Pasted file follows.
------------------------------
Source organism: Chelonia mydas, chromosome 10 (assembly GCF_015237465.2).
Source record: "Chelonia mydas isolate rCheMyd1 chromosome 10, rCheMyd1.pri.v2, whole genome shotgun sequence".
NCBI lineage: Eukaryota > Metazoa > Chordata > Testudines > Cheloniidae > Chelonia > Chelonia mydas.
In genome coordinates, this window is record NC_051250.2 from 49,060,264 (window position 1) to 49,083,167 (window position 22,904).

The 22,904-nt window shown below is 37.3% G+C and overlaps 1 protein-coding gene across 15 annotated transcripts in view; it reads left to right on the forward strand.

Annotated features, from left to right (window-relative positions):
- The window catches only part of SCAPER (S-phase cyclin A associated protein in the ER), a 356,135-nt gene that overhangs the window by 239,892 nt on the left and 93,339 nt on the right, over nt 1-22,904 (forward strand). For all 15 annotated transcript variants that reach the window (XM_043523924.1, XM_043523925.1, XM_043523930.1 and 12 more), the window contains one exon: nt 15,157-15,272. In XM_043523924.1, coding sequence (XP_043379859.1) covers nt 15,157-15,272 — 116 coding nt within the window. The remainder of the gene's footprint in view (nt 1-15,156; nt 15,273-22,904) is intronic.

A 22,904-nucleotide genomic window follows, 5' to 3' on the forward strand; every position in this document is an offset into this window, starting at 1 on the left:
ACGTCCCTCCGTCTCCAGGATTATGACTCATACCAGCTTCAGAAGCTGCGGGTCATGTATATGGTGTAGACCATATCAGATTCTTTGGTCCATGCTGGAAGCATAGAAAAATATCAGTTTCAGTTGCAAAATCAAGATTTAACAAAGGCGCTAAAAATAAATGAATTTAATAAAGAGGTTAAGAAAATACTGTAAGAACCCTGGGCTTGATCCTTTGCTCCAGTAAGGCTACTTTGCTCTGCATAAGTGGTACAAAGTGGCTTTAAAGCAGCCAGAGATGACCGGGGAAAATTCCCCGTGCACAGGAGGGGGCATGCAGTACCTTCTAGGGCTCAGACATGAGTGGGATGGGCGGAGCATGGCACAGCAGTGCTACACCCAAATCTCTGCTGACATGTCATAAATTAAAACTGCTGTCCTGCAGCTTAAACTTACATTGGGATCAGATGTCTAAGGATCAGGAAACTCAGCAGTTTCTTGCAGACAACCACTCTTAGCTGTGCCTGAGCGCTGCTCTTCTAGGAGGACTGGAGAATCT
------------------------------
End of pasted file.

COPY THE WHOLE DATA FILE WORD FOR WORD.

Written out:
Source organism: Chelonia mydas, chromosome 10 (assembly GCF_015237465.2).
Source record: "Chelonia mydas isolate rCheMyd1 chromosome 10, rCheMyd1.pri.v2, whole genome shotgun sequence".
NCBI lineage: Eukaryota > Metazoa > Chordata > Testudines > Cheloniidae > Chelonia > Chelonia mydas.
In genome coordinates, this window is record NC_051250.2 from 49,060,264 (window position 1) to 49,083,167 (window position 22,904).

The 22,904-nt window shown below is 37.3% G+C and overlaps 1 protein-coding gene across 15 annotated transcripts in view; it reads left to right on the forward strand.

Annotated features, from left to right (window-relative positions):
- The window catches only part of SCAPER (S-phase cyclin A associated protein in the ER), a 356,135-nt gene that overhangs the window by 239,892 nt on the left and 93,339 nt on the right, over nt 1-22,904 (forward strand). For all 15 annotated transcript variants that reach the window (XM_043523924.1, XM_043523925.1, XM_043523930.1 and 12 more), the window contains one exon: nt 15,157-15,272. In XM_043523924.1, coding sequence (XP_043379859.1) covers nt 15,157-15,272 — 116 coding nt within the window. The remainder of the gene's footprint in view (nt 1-15,156; nt 15,273-22,904) is intronic.

A 22,904-nucleotide genomic window follows, 5' to 3' on the forward strand; every position in this document is an offset into this window, starting at 1 on the left:
ACGTCCCTCCGTCTCCAGGATTATGACTCATACCAGCTTCAGAAGCTGCGGGTCATGTATATGGTGTAGACCATATCAGATTCTTTGGTCCATGCTGGAAGCATAGAAAAATATCAGTTTCAGTTGCAAAATCAAGATTTAACAAAGGCGCTAAAAATAAATGAATTTAATAAAGAGGTTAAGAAAATACTGTAAGAACCCTGGGCTTGATCCTTTGCTCCAGTAAGGCTACTTTGCTCTGCATAAGTGGTACAAAGTGGCTTTAAAGCAGCCAGAGATGACCGGGGAAAATTCCCCGTGCACAGGAGGGGGCATGCAGTACCTTCTAGGGCTCAGACATGAGTGGGATGGGCGGAGCATGGCACAGCAGTGCTACACCCAAATCTCTGCTGACATGTCATAAATTAAAACTGCTGTCCTGCAGCTTAAACTTACATTGGGATCAGATGTCTAAGGATCAGGAAACTCAGCAGTTTCTTGCAGACAACCACTCTTAGCTGTGCCTGAGCGCTGCTCTTCTAGGAGGACTGGAGAATCT